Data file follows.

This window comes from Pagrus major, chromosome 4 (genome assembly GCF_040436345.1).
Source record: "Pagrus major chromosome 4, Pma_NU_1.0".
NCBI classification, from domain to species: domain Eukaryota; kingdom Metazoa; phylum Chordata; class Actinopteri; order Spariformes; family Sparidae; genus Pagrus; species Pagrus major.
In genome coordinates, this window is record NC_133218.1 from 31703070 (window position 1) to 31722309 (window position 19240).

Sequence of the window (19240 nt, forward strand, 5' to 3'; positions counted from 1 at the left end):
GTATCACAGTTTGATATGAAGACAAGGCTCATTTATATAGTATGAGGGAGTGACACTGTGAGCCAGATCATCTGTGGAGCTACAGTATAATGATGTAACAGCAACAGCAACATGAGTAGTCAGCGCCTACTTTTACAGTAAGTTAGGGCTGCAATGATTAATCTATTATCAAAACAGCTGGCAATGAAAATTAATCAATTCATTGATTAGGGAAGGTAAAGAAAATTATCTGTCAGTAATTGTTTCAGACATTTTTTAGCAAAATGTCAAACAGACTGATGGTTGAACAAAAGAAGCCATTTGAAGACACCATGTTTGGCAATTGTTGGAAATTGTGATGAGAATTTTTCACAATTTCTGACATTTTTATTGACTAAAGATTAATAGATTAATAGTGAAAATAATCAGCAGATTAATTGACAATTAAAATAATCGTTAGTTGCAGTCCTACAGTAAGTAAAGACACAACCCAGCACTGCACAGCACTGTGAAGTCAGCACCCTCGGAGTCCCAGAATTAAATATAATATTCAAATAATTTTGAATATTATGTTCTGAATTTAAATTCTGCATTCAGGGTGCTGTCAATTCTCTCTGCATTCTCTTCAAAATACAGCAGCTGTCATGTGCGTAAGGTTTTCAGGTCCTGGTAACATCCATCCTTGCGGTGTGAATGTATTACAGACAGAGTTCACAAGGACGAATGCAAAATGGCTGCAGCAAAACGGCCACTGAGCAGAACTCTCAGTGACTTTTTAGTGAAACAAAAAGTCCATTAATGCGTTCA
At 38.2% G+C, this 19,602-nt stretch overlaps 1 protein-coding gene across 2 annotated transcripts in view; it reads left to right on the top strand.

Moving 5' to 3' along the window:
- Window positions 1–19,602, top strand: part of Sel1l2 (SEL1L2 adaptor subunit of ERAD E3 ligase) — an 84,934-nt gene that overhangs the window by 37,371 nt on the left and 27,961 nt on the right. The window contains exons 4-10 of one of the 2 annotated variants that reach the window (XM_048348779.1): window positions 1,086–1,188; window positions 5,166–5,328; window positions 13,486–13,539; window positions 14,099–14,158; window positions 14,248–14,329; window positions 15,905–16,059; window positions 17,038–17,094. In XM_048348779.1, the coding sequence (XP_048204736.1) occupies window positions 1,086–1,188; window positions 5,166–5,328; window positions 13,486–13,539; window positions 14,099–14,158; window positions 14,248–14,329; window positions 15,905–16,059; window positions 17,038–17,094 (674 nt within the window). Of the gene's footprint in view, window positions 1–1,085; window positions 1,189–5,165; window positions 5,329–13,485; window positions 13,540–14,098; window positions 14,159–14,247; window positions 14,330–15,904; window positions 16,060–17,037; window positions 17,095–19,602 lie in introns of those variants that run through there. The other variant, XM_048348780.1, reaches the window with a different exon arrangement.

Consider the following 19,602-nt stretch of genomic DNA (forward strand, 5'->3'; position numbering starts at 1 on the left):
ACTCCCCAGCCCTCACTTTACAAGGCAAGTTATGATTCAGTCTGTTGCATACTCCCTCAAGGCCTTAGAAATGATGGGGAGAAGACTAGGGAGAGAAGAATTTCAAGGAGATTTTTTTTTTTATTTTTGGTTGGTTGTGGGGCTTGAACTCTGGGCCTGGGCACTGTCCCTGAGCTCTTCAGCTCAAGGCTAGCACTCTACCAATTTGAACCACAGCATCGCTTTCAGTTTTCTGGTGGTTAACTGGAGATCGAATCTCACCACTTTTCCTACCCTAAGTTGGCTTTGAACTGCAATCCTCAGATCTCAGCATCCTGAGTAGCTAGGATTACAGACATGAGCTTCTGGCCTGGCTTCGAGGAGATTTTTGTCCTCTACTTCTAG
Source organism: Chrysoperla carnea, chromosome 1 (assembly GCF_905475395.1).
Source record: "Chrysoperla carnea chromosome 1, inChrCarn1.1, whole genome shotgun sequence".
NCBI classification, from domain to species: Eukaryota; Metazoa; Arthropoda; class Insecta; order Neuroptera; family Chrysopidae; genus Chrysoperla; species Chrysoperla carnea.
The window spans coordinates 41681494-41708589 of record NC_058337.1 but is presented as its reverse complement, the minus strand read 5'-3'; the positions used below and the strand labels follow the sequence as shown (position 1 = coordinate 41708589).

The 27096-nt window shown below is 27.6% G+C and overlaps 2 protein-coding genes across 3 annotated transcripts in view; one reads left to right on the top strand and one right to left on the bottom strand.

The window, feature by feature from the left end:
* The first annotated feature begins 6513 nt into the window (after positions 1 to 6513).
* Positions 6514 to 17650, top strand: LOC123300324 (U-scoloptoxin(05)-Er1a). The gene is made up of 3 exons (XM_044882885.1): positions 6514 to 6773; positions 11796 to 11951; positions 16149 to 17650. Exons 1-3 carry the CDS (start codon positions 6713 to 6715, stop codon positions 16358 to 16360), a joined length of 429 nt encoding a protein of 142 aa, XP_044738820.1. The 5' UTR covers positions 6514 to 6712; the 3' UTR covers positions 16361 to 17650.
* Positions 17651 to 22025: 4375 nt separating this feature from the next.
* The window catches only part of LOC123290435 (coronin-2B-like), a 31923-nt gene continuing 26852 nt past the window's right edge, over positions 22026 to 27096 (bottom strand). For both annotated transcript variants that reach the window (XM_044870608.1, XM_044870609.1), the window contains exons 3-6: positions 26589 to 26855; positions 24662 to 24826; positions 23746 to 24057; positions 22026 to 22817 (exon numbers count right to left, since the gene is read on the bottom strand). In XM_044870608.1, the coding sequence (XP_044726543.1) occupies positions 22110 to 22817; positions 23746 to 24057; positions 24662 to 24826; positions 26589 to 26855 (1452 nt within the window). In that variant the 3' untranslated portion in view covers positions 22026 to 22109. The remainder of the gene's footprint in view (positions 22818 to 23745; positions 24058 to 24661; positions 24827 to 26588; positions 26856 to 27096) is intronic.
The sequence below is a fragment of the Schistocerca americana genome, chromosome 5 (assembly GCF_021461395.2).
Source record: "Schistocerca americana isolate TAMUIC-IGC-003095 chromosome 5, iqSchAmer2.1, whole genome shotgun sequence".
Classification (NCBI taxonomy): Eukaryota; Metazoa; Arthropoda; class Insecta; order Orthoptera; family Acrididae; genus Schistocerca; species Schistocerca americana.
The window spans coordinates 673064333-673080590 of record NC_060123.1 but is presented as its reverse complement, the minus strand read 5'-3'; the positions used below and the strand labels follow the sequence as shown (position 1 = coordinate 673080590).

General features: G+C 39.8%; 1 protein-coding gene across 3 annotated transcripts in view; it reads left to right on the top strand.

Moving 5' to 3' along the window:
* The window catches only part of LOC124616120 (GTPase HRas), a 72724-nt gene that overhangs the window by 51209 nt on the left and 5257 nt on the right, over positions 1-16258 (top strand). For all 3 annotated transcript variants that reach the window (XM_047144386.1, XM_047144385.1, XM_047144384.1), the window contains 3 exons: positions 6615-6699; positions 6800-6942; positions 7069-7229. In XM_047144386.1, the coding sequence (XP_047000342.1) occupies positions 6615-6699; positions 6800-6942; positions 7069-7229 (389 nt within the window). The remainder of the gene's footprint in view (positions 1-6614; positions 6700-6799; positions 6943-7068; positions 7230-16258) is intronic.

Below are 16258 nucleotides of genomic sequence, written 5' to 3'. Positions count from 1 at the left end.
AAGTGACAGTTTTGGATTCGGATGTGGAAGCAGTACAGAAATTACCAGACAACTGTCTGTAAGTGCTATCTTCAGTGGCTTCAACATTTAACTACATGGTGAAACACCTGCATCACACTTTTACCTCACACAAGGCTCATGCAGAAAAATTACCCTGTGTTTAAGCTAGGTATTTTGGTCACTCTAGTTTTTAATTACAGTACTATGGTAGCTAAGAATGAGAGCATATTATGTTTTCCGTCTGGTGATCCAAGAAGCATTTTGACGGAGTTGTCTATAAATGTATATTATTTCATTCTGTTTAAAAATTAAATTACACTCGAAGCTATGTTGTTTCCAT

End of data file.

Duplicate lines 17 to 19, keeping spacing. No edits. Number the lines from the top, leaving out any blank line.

The window, feature by feature from the left end:
* The first annotated feature begins 6513 nt into the window (after positions 1 to 6513).
* Positions 6514 to 17650, top strand: LOC123300324 (U-scoloptoxin(05)-Er1a). The gene is made up of 3 exons (XM_044882885.1): positions 6514 to 6773; positions 11796 to 11951; positions 16149 to 17650. Exons 1-3 carry the CDS (start codon positions 6713 to 6715, stop codon positions 16358 to 16360), a joined length of 429 nt encoding a protein of 142 aa, XP_044738820.1. The 5' UTR covers positions 6514 to 6712; the 3' UTR covers positions 16361 to 17650.